Have you filled your life with so many activities you do not have time to rest, to be bored in order to be creative?

Schedule some down time to be bored.

Final Thoughts

Creativity is not a tacked on adjunct to life; it is an integral part of it. To lessen its role in our lives is to diminish the fulfilment creativity brings. Creativity brings life, that you may live it to the full.

Creativity is not self-centeredness but a means of recreating yourself and the world around you.

Will you dare be creative again?

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19 responses to “Reflection – Why Did You Stop Being Creative?

  1. I ran out of time. I know the inspirational blogs will always tell you to make time but sometimes other obligations wring out every last drop of free time, leaving no room for anything else.

    • Time is one thing we all wish we had more of and making time is impossible. I understand it when obligations wring out every moment of free time, but I know you will always be a creative person. We get frustrated because we can’t do enough creative things.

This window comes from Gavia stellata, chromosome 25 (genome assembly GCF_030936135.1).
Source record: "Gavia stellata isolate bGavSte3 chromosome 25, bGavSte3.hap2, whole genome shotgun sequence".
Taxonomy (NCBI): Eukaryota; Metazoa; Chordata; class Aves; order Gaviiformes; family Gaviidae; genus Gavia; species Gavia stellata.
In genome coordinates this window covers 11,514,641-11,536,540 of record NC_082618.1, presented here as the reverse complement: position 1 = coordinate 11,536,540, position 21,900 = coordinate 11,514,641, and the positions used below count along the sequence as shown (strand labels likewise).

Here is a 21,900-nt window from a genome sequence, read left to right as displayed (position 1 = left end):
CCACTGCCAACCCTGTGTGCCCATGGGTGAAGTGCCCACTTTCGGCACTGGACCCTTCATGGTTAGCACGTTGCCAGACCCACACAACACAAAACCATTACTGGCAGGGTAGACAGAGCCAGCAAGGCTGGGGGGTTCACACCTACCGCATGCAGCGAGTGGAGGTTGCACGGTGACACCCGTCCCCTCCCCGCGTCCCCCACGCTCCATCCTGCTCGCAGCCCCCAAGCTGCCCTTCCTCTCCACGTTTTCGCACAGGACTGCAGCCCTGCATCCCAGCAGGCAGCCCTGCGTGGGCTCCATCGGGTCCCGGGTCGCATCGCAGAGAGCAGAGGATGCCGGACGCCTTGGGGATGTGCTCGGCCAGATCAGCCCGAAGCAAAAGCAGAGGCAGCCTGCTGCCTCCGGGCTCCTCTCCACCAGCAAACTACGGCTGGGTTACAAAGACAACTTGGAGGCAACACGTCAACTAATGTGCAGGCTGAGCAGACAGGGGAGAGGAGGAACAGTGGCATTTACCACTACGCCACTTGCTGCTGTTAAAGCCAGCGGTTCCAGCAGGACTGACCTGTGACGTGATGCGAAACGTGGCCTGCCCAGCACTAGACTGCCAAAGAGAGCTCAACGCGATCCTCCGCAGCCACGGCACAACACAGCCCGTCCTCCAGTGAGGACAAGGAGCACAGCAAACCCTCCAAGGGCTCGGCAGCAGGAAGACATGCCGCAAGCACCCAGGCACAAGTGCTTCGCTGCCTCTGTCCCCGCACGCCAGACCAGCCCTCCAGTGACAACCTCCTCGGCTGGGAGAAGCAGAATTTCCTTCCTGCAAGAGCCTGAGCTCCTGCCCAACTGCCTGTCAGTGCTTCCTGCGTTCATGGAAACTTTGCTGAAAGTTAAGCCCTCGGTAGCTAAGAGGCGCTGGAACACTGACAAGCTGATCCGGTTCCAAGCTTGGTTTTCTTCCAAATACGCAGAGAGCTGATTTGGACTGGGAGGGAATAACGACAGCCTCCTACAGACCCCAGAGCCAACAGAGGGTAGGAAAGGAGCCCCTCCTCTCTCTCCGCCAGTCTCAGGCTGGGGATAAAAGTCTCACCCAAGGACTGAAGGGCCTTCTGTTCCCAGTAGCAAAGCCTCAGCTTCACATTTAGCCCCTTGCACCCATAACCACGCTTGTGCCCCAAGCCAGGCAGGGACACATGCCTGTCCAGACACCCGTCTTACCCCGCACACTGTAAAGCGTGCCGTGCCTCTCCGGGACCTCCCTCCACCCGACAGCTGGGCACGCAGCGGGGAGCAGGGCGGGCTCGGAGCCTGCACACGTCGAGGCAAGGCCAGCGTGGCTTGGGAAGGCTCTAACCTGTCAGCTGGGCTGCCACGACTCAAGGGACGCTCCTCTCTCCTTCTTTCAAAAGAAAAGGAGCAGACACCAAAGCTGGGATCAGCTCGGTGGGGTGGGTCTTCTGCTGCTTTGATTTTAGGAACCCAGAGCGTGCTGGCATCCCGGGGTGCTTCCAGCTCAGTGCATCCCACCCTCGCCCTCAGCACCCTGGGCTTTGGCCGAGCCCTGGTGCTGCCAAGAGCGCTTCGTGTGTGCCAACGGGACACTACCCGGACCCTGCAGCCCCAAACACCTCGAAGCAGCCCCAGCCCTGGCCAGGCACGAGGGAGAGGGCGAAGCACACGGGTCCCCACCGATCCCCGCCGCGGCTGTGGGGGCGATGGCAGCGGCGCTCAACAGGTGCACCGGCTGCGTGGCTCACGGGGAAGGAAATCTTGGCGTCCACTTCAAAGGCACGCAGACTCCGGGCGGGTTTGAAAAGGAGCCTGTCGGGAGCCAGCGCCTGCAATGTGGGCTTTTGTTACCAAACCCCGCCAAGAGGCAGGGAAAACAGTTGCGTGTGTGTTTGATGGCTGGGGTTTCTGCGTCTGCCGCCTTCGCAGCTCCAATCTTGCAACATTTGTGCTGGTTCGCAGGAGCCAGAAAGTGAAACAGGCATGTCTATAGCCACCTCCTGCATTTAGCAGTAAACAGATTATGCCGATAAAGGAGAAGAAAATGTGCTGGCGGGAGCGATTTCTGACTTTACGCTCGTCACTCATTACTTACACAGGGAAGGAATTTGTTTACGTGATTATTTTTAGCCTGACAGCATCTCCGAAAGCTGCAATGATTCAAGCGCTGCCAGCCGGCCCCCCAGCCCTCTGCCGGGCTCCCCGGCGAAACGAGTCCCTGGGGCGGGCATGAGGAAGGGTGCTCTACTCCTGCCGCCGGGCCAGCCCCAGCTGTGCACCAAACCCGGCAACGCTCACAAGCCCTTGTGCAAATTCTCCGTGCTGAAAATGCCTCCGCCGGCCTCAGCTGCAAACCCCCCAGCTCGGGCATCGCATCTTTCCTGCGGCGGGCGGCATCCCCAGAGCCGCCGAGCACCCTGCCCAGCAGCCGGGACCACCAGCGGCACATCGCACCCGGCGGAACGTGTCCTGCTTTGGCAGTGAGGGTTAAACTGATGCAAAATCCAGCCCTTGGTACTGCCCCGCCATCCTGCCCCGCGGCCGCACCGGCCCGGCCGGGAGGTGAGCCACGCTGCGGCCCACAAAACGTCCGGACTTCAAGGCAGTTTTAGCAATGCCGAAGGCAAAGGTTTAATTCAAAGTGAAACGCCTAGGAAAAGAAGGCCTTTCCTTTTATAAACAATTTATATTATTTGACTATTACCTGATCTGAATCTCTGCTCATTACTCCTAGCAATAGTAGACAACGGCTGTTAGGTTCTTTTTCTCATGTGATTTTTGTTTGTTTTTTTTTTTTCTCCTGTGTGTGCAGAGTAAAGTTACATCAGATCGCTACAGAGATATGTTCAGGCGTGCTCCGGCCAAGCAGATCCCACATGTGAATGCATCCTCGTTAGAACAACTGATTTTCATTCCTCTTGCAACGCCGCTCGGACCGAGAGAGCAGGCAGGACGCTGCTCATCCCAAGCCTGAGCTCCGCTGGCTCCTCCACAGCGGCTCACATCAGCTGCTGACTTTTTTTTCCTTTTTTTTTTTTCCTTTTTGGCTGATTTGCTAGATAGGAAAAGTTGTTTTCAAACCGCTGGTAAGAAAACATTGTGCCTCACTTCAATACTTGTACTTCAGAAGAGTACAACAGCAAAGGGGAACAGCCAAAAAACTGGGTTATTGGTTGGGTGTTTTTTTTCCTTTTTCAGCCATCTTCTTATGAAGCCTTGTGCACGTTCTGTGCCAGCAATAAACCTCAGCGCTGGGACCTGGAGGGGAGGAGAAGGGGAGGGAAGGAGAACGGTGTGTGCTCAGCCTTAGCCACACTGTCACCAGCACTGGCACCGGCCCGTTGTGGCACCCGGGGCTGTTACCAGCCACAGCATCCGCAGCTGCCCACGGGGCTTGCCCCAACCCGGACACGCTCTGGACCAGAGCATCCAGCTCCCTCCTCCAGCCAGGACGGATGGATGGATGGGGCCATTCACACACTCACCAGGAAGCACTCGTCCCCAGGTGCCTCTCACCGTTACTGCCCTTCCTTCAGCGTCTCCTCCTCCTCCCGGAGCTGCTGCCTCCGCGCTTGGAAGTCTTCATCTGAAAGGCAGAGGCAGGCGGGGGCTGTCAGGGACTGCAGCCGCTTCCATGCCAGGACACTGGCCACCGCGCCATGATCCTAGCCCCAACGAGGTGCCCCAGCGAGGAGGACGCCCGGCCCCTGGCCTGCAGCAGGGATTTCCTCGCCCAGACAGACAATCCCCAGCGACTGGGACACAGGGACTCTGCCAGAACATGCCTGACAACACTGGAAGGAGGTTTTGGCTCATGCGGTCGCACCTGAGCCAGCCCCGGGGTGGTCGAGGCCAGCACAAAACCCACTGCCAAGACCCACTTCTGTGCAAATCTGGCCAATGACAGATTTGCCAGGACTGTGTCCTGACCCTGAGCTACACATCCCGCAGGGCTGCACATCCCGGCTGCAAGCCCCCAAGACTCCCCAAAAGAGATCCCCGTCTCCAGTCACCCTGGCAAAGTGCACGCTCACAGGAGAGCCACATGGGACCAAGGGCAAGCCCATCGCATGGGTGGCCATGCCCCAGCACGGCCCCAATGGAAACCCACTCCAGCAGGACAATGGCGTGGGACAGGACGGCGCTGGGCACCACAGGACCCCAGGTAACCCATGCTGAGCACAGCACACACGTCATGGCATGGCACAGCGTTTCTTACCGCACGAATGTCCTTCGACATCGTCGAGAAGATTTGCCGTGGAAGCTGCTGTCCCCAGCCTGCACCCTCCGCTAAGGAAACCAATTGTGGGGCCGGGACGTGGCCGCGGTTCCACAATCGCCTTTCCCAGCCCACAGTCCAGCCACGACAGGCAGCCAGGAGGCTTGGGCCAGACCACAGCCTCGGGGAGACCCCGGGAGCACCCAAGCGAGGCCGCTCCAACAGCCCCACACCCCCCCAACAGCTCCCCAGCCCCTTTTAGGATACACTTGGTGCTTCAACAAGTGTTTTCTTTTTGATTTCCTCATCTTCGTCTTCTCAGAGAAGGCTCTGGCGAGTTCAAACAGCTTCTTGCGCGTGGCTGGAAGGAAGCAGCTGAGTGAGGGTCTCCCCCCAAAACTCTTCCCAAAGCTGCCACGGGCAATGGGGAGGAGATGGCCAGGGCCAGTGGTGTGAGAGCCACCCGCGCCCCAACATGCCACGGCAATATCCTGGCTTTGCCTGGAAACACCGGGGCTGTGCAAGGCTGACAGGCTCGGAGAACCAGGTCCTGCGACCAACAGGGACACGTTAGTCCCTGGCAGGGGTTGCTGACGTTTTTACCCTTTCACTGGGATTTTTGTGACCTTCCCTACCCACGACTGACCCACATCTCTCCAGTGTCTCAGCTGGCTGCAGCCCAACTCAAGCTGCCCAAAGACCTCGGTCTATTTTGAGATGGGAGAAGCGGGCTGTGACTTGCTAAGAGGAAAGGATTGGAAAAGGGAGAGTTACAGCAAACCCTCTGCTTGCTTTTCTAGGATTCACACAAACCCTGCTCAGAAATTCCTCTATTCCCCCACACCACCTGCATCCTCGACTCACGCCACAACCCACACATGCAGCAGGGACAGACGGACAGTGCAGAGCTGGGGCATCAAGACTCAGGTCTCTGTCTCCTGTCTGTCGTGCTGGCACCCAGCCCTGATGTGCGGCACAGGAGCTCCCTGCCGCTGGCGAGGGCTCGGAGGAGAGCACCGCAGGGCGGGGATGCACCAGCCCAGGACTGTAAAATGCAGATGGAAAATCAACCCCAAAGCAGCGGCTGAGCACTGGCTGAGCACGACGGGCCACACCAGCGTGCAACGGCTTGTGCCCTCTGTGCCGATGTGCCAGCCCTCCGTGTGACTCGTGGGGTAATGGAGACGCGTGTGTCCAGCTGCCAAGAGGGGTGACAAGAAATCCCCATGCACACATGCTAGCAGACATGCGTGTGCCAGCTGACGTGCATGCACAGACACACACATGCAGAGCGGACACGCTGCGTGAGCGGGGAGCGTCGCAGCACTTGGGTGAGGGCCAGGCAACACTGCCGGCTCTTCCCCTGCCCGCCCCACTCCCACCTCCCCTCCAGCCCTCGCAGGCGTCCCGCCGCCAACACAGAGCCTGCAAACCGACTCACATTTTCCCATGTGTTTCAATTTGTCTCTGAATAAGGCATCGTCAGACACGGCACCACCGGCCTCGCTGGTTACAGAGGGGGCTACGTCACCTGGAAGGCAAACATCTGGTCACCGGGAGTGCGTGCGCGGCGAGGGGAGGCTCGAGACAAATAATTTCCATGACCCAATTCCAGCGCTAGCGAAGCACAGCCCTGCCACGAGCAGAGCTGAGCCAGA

• We just have to find other ways to be creative. I get to play with Photoshop etc for my job and my camera phone makes photography possible anywhere – it’s just my writing that’s taken a hit.

  2. Great post:-) I’m looking forward to the following two!

  3. When I reflect on the times when I’ve been creatively bereft, it has been the times when I’ve been unsupported – either my creative life hasn’t been supported, or my life beyond has been so difficult there has been nothing left to invest back into my creativity.

    When there’s been little time, I’ve made five minutes to do something creative – day dream, doddle, write bad haiku, listen to a favourite piece of music – or to combine two things: washing up/laundry/cooking dinner, with day dreaming. Thinking we need great expanses of time in which to be productive and creative is one of those things that can stop us. I’ve been adept in the past at creating blockages to harness and participate and enjoy my creativity by growing and holding onto incompatible thoughts and beliefs.

    • Agreed. Little creative things can fuel the process without demanding huge chunks of time. We should have a Bad Haiku Week.

      • Haiku dragged me out of the creative wilderness during my last bout of depression – I didn’t have an emotional investment in it, I knew only the basics and it was something I didn’t have to take too seriously.

        It also got me looking at the world in a completely different way. It’s something I’m likely to never excel at – but by giving yourself permission not to excel and not to take it too seriously – its basically just a bit of fun.

        Totally on board for a week of Bad Haiku.